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I was born in 1973, got my first computer in 1994, defragging was part of regular maintenance. I can’t remember the last time I defragged anything, even though I have several devices with hard drives, including a Windows laptop. Has storage technology changed so much that defragging isn’t necessary anymore? Is it even possible to defrag a smart phone hard drive?

edit to add: I apologize for posting this same question several times, I was getting an error message every time I hit “post”… but from looking around, it seems I’m not the only one having this problem today.

In: 821

I believe Defragmentation was more important on older hard drives with spinning disks than it is in the more modern super fast flash drives. OS’s are also better at the way they store data to avoid needing to defrag.

Solid state storage has changed things a lot. Previously data was stored in a particlar position on a disc and defragging tried to put that data in logical places so that the machine didn’t have to work so hard to read and write it.

Solid state drives have no moving parts and so the seek time is a small fraction of a hard drive’s. The real problem is that each bit on a solid state drive has only a limited number of writes and rewrites, so the drive is trying to strategically spread the use out over all the storage space.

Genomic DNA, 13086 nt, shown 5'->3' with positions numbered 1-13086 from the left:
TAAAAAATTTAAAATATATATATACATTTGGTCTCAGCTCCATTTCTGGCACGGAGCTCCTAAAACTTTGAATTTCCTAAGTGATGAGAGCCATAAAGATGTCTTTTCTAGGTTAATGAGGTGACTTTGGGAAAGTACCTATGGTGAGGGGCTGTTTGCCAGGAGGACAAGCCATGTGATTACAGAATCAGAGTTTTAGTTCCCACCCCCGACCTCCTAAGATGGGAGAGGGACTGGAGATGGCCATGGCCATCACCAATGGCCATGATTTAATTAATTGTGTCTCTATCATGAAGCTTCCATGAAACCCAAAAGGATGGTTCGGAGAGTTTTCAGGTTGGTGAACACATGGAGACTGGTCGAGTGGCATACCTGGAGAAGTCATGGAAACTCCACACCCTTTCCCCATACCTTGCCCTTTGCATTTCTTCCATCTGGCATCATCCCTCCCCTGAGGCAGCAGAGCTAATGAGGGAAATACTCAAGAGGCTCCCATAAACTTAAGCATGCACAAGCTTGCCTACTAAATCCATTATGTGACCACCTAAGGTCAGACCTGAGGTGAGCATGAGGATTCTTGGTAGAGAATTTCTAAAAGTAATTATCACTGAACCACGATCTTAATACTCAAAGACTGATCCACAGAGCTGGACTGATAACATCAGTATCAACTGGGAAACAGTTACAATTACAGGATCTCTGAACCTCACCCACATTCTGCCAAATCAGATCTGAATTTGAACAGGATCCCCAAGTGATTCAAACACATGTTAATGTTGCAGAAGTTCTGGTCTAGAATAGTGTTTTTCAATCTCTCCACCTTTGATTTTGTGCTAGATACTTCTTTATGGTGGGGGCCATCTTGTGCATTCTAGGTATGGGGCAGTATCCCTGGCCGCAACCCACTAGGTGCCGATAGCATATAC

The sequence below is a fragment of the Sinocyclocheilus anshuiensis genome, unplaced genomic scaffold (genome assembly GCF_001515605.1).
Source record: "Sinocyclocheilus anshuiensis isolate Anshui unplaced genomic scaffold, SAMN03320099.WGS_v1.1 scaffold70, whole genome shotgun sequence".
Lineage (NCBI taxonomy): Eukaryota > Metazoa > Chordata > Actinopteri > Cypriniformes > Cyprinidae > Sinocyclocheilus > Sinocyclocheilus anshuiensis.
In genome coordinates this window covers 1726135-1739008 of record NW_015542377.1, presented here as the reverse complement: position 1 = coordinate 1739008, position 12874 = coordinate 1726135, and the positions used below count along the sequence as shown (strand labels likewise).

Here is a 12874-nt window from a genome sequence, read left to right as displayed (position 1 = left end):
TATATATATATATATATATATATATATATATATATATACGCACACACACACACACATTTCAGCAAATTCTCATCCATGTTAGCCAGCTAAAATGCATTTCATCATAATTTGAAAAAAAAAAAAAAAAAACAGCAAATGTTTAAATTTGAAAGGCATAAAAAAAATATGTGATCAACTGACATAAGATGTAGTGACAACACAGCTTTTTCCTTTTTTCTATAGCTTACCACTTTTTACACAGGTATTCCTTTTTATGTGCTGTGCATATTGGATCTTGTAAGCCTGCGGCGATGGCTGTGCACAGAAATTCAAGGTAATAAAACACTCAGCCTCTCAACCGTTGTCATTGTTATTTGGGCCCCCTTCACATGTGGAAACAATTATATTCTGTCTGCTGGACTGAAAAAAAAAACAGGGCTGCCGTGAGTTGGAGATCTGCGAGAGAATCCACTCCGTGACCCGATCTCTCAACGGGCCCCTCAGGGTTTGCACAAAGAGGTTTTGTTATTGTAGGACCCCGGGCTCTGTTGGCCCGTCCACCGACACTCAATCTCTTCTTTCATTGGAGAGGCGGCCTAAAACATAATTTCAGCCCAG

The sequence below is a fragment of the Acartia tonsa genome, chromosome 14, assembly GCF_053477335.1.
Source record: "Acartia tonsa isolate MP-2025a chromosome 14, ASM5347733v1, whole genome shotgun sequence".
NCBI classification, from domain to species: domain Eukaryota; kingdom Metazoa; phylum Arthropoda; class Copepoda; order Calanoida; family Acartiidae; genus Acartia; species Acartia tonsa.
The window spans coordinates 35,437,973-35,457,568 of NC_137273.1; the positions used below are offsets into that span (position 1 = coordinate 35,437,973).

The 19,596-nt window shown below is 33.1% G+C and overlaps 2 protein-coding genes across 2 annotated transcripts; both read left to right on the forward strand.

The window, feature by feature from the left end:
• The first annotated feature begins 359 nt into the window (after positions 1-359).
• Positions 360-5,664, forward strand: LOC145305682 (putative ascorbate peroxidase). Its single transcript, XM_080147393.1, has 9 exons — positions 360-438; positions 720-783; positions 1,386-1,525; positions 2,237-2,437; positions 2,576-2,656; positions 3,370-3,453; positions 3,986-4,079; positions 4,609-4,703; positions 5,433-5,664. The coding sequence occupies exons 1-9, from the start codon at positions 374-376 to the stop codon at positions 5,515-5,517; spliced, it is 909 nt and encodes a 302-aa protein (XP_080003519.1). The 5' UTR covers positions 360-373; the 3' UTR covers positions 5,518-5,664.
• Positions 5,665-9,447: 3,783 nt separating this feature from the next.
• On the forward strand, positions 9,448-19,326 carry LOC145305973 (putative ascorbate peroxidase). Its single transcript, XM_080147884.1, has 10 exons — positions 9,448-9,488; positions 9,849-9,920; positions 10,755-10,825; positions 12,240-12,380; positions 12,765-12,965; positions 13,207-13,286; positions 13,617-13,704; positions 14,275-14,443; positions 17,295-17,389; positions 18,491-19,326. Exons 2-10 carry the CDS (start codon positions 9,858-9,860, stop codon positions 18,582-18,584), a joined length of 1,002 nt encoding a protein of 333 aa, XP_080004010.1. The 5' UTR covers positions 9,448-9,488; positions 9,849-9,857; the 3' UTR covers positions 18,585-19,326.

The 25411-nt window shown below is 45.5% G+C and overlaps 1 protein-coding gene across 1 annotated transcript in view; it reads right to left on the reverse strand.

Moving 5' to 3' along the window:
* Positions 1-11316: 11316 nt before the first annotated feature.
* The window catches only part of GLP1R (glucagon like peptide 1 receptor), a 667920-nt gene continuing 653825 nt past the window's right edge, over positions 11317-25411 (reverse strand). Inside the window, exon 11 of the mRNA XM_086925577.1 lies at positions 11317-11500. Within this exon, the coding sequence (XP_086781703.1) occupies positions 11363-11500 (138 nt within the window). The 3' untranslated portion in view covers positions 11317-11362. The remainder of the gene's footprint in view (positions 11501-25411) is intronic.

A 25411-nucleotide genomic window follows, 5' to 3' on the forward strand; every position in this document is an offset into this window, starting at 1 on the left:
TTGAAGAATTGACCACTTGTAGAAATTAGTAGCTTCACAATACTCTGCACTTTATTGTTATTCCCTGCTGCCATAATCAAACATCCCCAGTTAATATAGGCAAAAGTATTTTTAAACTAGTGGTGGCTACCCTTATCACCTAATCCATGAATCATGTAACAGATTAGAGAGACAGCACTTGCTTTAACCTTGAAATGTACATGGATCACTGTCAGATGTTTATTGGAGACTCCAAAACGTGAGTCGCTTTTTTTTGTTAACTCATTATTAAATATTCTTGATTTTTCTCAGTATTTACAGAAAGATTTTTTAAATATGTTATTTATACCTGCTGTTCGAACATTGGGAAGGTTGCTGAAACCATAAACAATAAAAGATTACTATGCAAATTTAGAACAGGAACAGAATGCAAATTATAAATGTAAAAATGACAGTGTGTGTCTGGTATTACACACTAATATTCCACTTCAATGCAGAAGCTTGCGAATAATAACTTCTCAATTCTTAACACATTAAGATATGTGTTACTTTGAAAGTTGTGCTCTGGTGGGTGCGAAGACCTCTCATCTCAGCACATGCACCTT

So a defrag not only makes little real sense in a data organization way, but it can potentially lower the life of the drive by putting it through un-necessary write and rewrite cycles.

Super short over simplified answer, traditional hard drives stored data on platters. When the drive is squeezing part of a game file in-between your cat pictures, it’s not written necessarily written in the most optimal location and can cause delays while seeking to that point.

SSDs it doesn’t matter because the table is kept exactly where each file is and doesn’t need to find it on a spinning platter at 5k+ rpm

In addition to the HDD/SSD split, the older drive formatting types like FAT needed to be defragged. The more modern ones like NTFS and XFS are smarter in how to allocate data and, in conjunction with better operating systems, do not need to be defragged much, if at all.

Fragmentation on a hard disk still creates the same issues with slowed speeds as it did in the past. Modern disks are so much faster that a moderate level of fragmentation might not be noticed. Full defragmentation of a multi-terabyte disk would take too long and cause some wear on it. Hard disks are usually used for large multimedia files like video and music, which are copied in large blocks and rarely rewritten, and their level of fragmentation is therefore low.

Portable computers and many desktops today include solid-state Flash Memory instead of a hard disk. Data allocation on it is managed internally with intent to spread wear and allow speeds utilizing multiple chips. Flash memory can be written to a limited number of times before they fail. Defragmenting this storage device would not improve performance.